Blang Wedding and Marriage Customs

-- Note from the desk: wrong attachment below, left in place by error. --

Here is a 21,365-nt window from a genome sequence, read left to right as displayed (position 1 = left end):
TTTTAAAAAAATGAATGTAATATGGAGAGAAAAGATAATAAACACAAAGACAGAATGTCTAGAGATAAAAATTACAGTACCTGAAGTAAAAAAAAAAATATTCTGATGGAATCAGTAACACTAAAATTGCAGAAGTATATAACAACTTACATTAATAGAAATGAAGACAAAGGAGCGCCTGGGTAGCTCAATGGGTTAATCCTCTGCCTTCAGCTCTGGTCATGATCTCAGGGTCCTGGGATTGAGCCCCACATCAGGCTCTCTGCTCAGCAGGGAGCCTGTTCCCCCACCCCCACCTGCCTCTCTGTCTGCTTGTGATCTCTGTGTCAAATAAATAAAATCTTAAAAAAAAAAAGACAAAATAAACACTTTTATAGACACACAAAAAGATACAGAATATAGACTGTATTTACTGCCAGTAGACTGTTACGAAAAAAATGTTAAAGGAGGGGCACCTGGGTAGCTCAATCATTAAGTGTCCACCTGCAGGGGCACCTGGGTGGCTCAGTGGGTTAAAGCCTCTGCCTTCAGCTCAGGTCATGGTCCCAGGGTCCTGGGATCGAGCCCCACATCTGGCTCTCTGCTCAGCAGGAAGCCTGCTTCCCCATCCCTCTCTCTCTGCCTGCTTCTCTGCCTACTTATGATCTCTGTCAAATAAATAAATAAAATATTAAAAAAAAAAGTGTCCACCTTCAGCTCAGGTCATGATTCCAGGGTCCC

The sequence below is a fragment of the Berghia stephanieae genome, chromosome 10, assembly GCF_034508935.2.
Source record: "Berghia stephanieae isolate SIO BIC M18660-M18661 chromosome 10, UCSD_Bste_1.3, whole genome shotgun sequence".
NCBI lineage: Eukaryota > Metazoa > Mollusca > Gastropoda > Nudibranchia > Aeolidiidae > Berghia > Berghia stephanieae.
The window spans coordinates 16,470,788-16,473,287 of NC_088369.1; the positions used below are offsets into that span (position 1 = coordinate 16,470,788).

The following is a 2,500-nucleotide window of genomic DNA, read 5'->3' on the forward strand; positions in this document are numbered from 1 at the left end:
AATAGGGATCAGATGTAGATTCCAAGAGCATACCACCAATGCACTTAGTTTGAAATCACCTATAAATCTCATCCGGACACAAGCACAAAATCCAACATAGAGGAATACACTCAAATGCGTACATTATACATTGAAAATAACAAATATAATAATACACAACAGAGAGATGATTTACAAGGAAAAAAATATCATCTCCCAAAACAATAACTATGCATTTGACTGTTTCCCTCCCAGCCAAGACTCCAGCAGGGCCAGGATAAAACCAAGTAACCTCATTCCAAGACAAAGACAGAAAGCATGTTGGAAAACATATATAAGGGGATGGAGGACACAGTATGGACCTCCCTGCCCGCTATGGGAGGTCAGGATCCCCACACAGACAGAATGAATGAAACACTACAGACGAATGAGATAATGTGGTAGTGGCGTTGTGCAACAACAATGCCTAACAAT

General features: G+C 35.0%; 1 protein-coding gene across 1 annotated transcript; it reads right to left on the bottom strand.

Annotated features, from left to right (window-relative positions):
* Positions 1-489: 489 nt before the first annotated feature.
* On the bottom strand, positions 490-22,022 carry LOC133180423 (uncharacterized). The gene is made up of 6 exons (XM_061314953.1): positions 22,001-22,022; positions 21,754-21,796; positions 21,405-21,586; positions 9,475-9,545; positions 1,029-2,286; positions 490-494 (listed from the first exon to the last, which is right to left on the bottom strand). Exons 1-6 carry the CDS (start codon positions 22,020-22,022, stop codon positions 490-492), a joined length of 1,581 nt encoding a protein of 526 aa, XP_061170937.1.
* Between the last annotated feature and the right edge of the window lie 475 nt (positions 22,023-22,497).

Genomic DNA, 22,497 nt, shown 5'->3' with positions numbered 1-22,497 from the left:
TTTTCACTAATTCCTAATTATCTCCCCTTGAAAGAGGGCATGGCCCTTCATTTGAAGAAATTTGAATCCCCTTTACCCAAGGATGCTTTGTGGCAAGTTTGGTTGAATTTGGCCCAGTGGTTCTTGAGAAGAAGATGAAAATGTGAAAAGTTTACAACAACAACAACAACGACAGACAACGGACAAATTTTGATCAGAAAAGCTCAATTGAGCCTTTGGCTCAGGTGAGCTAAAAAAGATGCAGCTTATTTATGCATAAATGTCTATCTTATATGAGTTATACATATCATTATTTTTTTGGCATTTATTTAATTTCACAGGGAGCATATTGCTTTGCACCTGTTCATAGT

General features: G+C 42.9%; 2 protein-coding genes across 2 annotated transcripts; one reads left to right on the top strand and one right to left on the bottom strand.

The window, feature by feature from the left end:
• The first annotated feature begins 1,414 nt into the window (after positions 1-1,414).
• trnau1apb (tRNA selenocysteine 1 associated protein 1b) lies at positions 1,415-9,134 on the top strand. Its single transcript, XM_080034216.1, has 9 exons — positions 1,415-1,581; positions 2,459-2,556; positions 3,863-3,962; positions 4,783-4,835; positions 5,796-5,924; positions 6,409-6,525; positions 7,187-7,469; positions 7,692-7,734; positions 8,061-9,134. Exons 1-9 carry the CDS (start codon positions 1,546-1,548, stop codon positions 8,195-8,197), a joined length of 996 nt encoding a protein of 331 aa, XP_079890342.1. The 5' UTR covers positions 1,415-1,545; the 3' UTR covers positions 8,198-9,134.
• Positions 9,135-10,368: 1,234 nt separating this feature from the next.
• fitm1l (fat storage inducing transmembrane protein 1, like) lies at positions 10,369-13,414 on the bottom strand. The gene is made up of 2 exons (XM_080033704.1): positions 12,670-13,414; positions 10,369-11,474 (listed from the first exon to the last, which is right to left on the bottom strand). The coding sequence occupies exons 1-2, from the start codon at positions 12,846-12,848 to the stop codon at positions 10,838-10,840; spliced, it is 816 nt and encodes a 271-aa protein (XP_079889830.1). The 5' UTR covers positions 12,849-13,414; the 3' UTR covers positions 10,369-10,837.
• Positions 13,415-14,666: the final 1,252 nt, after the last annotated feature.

Traditionally the Blang wedding ceremony was repeated two or three times for a couple. After the engagement, the girl was invited to the young man’s family, and a “Shuanxian (thread fastening the couple) ceremony” was held. It is necessary to choose a favorable day, usually in the 4th, 6th or 8th month of the Dai calendar. Before the marriage the bridegroom gives tobacco to the chief of the village and informs him of the impending marriage. The following day a pig is sacrificed to invite everybody in the village. They then invite the chiefs to the house of the parents, and offerings are brought to the Buddhist temple. The girl says goodbye to her previous boyfriends and other friends. After the first wedding the couple departed and each went back to their own home. During the day, the groom worked at his own home but at night, he went to the girl’s house and lived with her. This period, named “congqiju (live with the wife)” or “wangmenju”, lasted for three years. Three years later, if they still loved each other deeply and had children, a second ceremony was held on an auspicious day. This one was grand and solemn. Both the families of the bride and groom held feasts, to which all the villagers and relatives were invited. The head of the clan and other elders gave their blessings to the couple by fastening them together with a thread. After this ceremony, the bride was regarded as formally married to the groom and she went to live with him. She then formally becomes a member of the man’s family. After another three years, if the couple chose to live by themselves, a third ceremony was held. These days, most couples have only one wedding ceremony.